5 Tips for Talking (And Not Talking) About Food While Making Space for Recovery

Originally published on Adios Barbie and republished here with their permission.

A group of friends toasting at a table covered with plates of food.

A group of friends toasting at a table covered with plates of food.

As someone who has struggled with food since I was a child, and who suffered from an eating disorder in my teenage years, I’m sometimes sensitive to situations in which food is shared and eaten in groups.

A lot of my family and friends know this, but I’ve still had to sit through more than a few triggering and uncomfortable conversations around the table. Sometimes people just weren’t thinking about what they were saying, and other times I’ve heard comments that are downright offensive.

On the other hand, friends, family, and acquaintances who were food- and body-positive around the table were shining examples for me in recovery.

The way they spoke (and didn’t speak) at meals helped me rewrite how I think about food myself. They helped me understand how people can be allies to those in recovery, and to other people on the journey to peace with food in general.

Inspired by those conversations, here are a few tips for creating a safe and healing environment for your friends, family, loved ones, and other humans to eat in.

1. Don’t Assume That People Don’t Have Food Issues

In fact, assume that they do.

At least 30 million people in the US will have an eating disorder in their lifetime (and due to underreporting, that number is probably low). Millions more suffer from disordered eating and body image issues (here is how those things are different).

And the myth that only straight, thin, white women suffer from these issues, while the LGBTQIA+ community, men, fat people, and women of color are somehow immune? Completely untrue.

Many people assume that only thin, wealthier white women have issues with food, or that certain cultures don’t have the “food issues” that Western culture does.

But anyone can have an eating disorder or struggle with their relationship with food. Don’t let another person’s culture or background allow you to assume otherwise.

Additionally, don’t let assumptions that people don’t have food issues allow you to say triggering things. “Anorexic” and “bulimic” aren’t funny names to call people in regards to their eating habits. They are serious mental health issues that shouldn’t be taken lightly, and can be really triggering for those suffering from eating issues.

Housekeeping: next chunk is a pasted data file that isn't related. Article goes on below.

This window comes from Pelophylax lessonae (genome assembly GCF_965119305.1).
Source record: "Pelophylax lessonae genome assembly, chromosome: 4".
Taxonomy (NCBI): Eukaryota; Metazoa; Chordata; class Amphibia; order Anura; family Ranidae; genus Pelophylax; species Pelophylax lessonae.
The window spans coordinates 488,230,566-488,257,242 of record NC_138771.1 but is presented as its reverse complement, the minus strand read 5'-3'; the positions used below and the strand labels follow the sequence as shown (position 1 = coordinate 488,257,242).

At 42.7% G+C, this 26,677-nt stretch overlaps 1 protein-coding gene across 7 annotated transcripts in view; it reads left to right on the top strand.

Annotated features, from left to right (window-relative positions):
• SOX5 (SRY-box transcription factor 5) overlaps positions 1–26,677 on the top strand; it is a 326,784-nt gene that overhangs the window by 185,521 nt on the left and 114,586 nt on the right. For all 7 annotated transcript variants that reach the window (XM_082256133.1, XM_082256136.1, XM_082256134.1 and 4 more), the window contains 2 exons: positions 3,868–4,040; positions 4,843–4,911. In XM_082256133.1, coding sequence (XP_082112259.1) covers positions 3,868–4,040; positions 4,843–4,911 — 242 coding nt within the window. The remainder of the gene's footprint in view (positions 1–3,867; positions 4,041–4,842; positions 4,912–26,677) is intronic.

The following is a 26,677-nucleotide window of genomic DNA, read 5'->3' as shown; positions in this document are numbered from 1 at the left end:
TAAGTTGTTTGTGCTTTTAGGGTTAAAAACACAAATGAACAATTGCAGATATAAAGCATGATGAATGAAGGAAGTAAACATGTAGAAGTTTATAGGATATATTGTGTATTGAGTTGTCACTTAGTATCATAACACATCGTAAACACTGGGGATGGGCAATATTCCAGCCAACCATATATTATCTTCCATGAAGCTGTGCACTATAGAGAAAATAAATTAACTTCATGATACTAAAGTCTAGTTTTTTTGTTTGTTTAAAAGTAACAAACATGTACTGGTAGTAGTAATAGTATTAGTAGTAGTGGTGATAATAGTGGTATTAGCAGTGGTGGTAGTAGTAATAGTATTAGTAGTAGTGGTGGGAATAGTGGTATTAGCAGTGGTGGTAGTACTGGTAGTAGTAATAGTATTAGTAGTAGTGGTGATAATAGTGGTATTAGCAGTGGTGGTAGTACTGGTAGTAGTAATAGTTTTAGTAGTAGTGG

2. Avoid Moralistic Discussions of Food

This is my biggest all-time favorite tip, and probably the most difficult rule to follow, even for me.

This is so bad!” should be reserved for when something actually tastes so bad. I’ve heard “we are being so bad!” in countless eating situations – yikes!

Is eating chicken strips really immoral? I think not. Maybe reserve this for times when you eat all of your roommate’s cereal and pretend not to know where it went.

There is a fine line between making a factual statement like “this yogurt has a lot of sugar” or “eating beef kind of makes me feel sick,” and saying something moralistic and judgmental about bodies or food.

It might be an ongoing process to weed out the “good” and “bad” from your food vocabulary, but knowing the difference between these two ways of talking about food is essential.

3. Ask People What They Want (And Let Them Eat in Peace)

If you ask your friend if they’d like a piece of cake or another serving of green beans, and they say no – leave it. Move on.

Don’t ask them why they had two servings of potatoes or didn’t want any pie. Dwelling on what any one person is eating is uncomfortable, and when you are in recovery, it can be downright excruciating.